Cities as large centres of energy demand and population are important spatially and materially in a renewable energy transition. This study draws on available literature on material dimensions, energy decentralization, and regional approaches to provide a conceptual framework to analyse emerging city renewable energy transition plans for their material- and place-based actor scalar strategies. This framework outlines how the increase in renewable energy provided to cities results in new locations of productivity, interscalar relationships between new and centralized actors, and socio-economic outcomes. We use this to analyse 47 ambitious renewable energy transition plans in densely populated cities. Empirically, this study confirms that, for the most part, regions are important emerging actors in the decentralization of energy systems in a renewable energy transition; that city renewable energy transitions involve the forging of new economic relationships between cities and neighbouring communities and regions, and, as the community energy literature emphasises, that the involvement of a wide range of civic and local actors is important in shaping renewable energy transitions for cities. Further research can investigate how the institutional context is shaping these distinct actor material strategies and emerging interscalar relationships across regions. The socio-economic outcomes, particularly as they relate to new economic relationships between cities and the surrounding region and the re-spatialization of productivity and benefits, should also be examined.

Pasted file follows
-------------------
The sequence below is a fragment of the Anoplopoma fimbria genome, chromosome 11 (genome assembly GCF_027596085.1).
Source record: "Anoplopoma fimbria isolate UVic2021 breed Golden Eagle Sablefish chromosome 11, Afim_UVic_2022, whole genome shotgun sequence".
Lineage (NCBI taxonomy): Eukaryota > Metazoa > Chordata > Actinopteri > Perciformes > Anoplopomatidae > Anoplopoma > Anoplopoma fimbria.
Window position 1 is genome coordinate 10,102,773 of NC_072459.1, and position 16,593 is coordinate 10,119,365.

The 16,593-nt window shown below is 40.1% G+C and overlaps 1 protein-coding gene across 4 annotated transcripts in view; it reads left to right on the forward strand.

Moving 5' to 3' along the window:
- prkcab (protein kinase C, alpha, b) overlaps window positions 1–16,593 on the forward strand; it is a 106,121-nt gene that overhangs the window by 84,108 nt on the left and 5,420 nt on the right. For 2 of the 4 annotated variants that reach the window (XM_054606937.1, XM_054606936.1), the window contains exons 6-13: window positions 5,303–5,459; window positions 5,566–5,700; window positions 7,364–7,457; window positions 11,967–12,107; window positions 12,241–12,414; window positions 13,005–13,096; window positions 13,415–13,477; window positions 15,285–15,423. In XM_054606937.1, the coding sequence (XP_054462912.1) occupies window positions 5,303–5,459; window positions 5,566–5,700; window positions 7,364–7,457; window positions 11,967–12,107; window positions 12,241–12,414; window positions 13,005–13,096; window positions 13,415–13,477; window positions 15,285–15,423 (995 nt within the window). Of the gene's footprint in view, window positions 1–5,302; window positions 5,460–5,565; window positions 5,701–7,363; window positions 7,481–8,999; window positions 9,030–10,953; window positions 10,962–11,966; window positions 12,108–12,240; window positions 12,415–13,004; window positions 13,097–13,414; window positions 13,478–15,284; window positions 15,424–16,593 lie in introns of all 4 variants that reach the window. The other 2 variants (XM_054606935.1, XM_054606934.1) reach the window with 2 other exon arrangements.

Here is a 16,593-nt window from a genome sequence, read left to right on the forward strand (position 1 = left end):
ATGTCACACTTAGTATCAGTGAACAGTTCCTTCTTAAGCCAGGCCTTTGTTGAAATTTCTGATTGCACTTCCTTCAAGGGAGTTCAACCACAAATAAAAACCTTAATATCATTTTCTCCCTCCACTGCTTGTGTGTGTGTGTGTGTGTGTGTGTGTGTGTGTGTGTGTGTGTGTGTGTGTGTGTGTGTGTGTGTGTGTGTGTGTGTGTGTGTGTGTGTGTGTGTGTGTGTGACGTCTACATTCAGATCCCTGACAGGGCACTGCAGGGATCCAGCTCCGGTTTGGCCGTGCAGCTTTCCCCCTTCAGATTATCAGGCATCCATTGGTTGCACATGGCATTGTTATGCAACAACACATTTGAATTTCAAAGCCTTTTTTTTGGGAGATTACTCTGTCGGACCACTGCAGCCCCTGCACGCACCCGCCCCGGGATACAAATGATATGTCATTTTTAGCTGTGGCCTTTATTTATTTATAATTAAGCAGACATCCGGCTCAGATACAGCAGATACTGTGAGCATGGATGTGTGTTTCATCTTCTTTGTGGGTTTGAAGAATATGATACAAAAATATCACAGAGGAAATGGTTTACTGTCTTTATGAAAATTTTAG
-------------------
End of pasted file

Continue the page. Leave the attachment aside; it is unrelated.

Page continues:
Download paper: Reconfiguring actors and infrastructure in city renewable energy transitions: a regional perspective